One notably successful agency in this regard is the African Development Bank (AfDB), which has introduced an organization-wide whistle-blowing policy, an anti-corruption and fraud framework, and an office to investigate disclosures. The AfDB will choose a new president in May, and it has not only defined the job clearly; it has also identified eight candidates and asked each to set out their strategy in advance of the election.
The world relies on international organizations to coordinate the global response to a host of critical threats, from pandemics to financial crises. An effective UN leader needs to be able to persuade member states to cooperate, manage the organization well, and deliver results. Without good leadership, any organization – even the UN – is destined to fail.
Gareth Evans, former Foreign Minister of Australia (1988-1996) and President of the International Crisis Group (2000-2009), is currently Chancellor of the Australian National University.
He co-chairs the New York-based Global Center for the Responsibility to Protect and the Canberra-based Center for Nuclear Non-Proliferation and Disarmament.
He is the author of The Responsibility to Protect: Ending Mass Atrocity Crimes Once and For All and co-author of Nuclear Weapons: The State of Play 2015.
MAR 26, 2013 – Project Syndicate
Valuing the United Nations.
MELBOURNE – There is nothing like exposure to smart and idealistic young people to make jaded and world-weary policymakers and commentators feel better about the future. I have just had that experience meeting delegates to the 22nd World Model United Nations Conference, which brought together in Australia more than 2,000 students from every continent and major culture to debate peace, development, and human rights, and the role of the UN in securing them.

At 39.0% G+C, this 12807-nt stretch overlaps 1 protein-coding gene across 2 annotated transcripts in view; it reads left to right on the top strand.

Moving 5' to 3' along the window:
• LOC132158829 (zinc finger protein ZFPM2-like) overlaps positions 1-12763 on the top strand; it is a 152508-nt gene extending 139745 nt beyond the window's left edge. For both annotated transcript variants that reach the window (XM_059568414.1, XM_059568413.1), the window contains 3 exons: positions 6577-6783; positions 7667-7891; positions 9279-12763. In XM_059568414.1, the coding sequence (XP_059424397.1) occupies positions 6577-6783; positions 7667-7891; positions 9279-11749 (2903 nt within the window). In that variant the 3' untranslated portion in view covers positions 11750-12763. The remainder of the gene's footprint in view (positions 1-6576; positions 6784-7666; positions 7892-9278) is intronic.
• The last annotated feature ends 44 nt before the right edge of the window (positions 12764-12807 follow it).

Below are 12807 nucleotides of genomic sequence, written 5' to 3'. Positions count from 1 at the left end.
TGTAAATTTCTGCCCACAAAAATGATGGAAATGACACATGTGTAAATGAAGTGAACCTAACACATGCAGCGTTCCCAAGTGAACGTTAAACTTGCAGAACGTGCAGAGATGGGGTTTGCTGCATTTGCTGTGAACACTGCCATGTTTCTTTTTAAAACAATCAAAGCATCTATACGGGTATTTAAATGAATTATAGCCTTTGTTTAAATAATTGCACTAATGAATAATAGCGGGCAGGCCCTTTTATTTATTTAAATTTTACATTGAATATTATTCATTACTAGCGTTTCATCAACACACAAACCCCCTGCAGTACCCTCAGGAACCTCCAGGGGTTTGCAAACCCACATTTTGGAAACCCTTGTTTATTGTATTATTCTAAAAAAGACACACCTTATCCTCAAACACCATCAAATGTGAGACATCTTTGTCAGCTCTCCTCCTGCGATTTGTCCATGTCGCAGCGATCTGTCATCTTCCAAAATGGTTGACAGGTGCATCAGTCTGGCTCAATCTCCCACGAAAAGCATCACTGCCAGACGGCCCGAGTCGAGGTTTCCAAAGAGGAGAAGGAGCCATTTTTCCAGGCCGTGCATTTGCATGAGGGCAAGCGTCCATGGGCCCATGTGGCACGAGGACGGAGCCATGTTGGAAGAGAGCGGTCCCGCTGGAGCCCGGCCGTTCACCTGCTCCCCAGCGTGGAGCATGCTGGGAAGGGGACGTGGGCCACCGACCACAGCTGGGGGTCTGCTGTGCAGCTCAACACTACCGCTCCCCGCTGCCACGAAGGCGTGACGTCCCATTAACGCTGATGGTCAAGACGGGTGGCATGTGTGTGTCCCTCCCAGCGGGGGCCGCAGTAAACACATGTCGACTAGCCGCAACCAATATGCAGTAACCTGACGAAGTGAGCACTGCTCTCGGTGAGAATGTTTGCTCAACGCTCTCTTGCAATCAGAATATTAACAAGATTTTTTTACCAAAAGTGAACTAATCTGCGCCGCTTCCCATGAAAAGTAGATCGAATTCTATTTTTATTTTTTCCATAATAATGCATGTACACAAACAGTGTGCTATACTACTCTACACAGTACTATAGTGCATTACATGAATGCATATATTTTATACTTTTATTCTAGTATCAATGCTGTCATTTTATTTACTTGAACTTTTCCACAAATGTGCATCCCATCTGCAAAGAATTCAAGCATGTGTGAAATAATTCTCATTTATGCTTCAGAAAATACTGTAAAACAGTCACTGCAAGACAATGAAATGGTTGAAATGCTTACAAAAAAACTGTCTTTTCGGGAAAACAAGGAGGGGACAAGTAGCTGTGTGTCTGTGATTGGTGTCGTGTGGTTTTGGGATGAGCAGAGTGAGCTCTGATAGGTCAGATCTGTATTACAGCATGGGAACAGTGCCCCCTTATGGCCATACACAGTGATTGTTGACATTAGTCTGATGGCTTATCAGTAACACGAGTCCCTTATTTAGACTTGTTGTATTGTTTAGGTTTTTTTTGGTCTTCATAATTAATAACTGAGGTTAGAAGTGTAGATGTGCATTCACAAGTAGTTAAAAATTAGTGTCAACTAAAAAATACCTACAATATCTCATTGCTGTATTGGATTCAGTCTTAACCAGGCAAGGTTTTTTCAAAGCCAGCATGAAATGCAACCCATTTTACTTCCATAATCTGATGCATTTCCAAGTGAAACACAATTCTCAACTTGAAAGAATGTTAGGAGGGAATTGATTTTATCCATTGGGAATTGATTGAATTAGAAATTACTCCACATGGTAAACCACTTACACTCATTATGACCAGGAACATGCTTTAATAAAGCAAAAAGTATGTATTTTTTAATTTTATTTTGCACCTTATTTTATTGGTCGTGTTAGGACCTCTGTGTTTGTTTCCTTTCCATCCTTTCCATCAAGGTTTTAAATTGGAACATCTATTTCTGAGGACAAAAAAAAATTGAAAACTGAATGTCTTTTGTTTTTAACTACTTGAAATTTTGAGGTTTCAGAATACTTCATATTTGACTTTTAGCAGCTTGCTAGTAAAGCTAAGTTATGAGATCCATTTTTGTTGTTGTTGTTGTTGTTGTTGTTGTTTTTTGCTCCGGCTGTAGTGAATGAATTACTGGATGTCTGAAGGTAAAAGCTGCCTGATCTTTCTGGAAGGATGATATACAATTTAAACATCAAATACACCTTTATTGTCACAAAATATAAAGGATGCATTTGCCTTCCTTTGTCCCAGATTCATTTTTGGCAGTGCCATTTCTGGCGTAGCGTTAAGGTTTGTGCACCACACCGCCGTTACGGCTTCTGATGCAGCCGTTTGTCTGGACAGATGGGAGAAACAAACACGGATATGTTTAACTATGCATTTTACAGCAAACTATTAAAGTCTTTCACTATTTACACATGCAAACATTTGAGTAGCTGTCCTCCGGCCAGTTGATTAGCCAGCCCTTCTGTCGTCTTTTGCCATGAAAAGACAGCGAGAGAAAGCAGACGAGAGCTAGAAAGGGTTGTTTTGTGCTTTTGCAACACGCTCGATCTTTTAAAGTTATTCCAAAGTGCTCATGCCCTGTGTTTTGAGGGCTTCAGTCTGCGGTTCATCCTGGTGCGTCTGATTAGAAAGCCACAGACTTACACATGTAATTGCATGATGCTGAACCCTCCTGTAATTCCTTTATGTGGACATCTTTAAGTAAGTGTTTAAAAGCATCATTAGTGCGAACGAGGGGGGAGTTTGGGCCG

What impressed me most is how passionately this generation of future leaders felt about the relevance and capacity of the UN system. They are right: the UN can deliver when it comes to national security, human security, and human dignity. But, as I told them, they have a big task of persuasion ahead of them.
No organization in the world embodies as many dreams, yet provides so many frustrations, as the United Nations. For most of its history, the Security Council has been the prisoner of great-power maneuvering; the General Assembly a theater of empty rhetoric; the Economic and Social Council a largely dysfunctional irrelevance; and the Secretariat, for all the dedication and brilliance of a host of individuals, alarmingly inefficient.
My own efforts to advance the cause of UN reform when I was Australia’s foreign minister were about as quixotic and unproductive as anything I have ever tried to do. Overhauling Secretariat structures and processes to reduce duplication, waste, and irrelevance? Forget it. Changing the composition of the Security Council to ensure that it began to reflect the world of the twenty-first century, not that of the 1950’s? No way.